Date of entry/update: 03 June 2003


Title: Better the Devil You Don't Know
Date of publication: July 1999
Description/subject: "A steady trickle of defectors from the Burmese army continues to flow into neighboring countries. Their numbers are small because the penalty for trying to escape from the frontline is execution..."
Language: English
Source/publisher: "The Irrawaddy", Vol. 7, No. 6
Format/size: html
Date of entry/update: 03 June 2003


Title: Slaughter of the Innocent Soldiers
Date of publication: September 1997
Description/subject: Recruitment • Roles And Duties • Treatment and experiences. They are about 13 or 15 years old, wear army uniforms and carry war weapons. By all other measures they are still children, but it is not war games they play. Burmese history is full of stories of different kings at war with each other and the modern period since 1948 -- when the British surrendered their colonial rule -- has been little different. Almost from the day the British lowered the Union Jack, Burma has been home to a continuous civil war described by some observers as one of the most complicated conflicts in the world.
Language: English
Source/publisher: "The Irrawaddy", Vol. 5. No. 6
Format/size: html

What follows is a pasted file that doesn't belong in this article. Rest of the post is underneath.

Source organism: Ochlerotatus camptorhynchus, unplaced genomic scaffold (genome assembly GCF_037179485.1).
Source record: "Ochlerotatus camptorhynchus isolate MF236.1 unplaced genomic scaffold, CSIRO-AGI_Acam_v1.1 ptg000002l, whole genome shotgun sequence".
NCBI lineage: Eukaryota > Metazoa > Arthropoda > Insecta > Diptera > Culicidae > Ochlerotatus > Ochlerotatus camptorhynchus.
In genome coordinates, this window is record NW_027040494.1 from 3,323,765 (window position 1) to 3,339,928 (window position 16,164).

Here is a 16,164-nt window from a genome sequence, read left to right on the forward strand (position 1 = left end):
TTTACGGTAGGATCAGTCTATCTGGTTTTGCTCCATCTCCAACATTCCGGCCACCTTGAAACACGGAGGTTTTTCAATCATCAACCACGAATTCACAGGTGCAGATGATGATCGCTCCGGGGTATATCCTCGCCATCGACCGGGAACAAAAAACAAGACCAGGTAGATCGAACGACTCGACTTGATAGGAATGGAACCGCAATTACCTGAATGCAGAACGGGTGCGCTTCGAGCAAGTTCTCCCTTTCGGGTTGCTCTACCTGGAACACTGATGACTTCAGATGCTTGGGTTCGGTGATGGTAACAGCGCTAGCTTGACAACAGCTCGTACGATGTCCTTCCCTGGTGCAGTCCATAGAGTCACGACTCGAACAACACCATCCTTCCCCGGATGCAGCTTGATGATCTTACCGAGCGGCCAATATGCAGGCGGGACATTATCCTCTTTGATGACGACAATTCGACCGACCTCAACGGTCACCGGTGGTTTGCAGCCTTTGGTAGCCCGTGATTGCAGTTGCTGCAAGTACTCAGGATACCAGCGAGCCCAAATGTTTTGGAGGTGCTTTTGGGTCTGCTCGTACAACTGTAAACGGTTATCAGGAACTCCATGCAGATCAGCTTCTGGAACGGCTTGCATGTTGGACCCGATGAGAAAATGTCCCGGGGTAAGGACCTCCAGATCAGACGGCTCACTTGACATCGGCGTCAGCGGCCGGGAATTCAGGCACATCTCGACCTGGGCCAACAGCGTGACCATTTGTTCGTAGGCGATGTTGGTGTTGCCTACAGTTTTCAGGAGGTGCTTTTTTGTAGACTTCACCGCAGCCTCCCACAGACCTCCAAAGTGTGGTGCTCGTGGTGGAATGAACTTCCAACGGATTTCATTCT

Date of entry/update: 03 June 2003


Title: The Myanmar Army (Wikipedia)
Description/subject: "The Myanmar Army (Burmese: တပ်မတော်(ကြည်း)), pronounced [taʔmədɔ̀ tɕí]) is the land component of the Military of Myanmar. The Myanmar Army is the largest branch of the Armed Forces of Myanmar and has the primary responsibility of conducting land-based military operations. The Myanmar Army maintains the second largest active force in Southeast Asia after Vietnam's Vietnam People's Army. The Myanmar Army has a troop strength around 492,000. The army has extensive combat experience in fighting insurgents in rough terrains, considering it has been conducting non-stop counter-insurgency operations against ethnic and political insurgents since its inception in 1948..."
Language: English
Source/publisher: Wikipedia
Format/size: pdf (58K), html
Date of entry/update: 26 February 2012